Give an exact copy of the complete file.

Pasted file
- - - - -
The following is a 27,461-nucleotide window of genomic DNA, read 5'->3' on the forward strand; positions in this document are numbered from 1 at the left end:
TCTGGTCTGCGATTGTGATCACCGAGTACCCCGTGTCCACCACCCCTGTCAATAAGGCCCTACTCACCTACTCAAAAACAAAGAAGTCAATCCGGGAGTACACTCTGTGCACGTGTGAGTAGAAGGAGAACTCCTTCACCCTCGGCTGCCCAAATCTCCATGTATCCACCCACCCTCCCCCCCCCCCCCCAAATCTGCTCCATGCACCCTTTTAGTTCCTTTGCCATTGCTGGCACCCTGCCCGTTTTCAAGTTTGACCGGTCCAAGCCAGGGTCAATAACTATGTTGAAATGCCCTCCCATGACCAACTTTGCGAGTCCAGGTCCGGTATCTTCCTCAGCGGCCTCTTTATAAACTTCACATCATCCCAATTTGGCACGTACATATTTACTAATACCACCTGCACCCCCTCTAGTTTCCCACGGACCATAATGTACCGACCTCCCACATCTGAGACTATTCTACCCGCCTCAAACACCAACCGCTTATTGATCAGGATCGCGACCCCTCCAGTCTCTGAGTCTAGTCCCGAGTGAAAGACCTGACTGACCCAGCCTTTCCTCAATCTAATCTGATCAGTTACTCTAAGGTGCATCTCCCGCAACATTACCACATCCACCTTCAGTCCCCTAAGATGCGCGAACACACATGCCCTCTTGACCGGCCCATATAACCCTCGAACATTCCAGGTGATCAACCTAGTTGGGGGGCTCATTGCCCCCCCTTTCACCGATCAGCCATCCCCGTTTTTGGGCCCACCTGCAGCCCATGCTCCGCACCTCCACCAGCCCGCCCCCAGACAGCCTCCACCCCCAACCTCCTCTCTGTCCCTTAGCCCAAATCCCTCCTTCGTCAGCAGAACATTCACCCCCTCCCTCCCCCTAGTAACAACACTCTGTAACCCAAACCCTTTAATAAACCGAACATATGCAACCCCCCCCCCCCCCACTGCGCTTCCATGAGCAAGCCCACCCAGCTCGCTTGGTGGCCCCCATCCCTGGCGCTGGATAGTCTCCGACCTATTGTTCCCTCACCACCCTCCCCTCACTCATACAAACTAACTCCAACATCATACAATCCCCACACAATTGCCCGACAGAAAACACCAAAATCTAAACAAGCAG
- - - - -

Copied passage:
The following is a 27,461-nucleotide window of genomic DNA, read 5'->3' on the forward strand; positions in this document are numbered from 1 at the left end:
TCTGGTCTGCGATTGTGATCACCGAGTACCCCGTGTCCACCACCCCTGTCAATAAGGCCCTACTCACCTACTCAAAAACAAAGAAGTCAATCCGGGAGTACACTCTGTGCACGTGTGAGTAGAAGGAGAACTCCTTCACCCTCGGCTGCCCAAATCTCCATGTATCCACCCACCCTCCCCCCCCCCCCCCAAATCTGCTCCATGCACCCTTTTAGTTCCTTTGCCATTGCTGGCACCCTGCCCGTTTTCAAGTTTGACCGGTCCAAGCCAGGGTCAATAACTATGTTGAAATGCCCTCCCATGACCAACTTTGCGAGTCCAGGTCCGGTATCTTCCTCAGCGGCCTCTTTATAAACTTCACATCATCCCAATTTGGCACGTACATATTTACTAATACCACCTGCACCCCCTCTAGTTTCCCACGGACCATAATGTACCGACCTCCCACATCTGAGACTATTCTACCCGCCTCAAACACCAACCGCTTATTGATCAGGATCGCGACCCCTCCAGTCTCTGAGTCTAGTCCCGAGTGAAAGACCTGACTGACCCAGCCTTTCCTCAATCTAATCTGATCAGTTACTCTAAGGTGCATCTCCCGCAACATTACCACATCCACCTTCAGTCCCCTAAGATGCGCGAACACACATGCCCTCTTGACCGGCCCATATAACCCTCGAACATTCCAGGTGATCAACCTAGTTGGGGGGCTCATTGCCCCCCCTTTCACCGATCAGCCATCCCCGTTTTTGGGCCCACCTGCAGCCCATGCTCCGCACCTCCACCAGCCCGCCCCCAGACAGCCTCCACCCCCAACCTCCTCTCTGTCCCTTAGCCCAAATCCCTCCTTCGTCAGCAGAACATTCACCCCCTCCCTCCCCCTAGTAACAACACTCTGTAACCCAAACCCTTTAATAAACCGAACATATGCAACCCCCCCCCCCCCCACTGCGCTTCCATGAGCAAGCCCACCCAGCTCGCTTGGTGGCCCCCATCCCTGGCGCTGGATAGTCTCCGACCTATTGTTCCCTCACCACCCTCCCCTCACTCATACAAACTAACTCCAACATCATACAATCCCCACACAATTGCCCGACAGAAAACACCAAAATCTAAACAAGCAG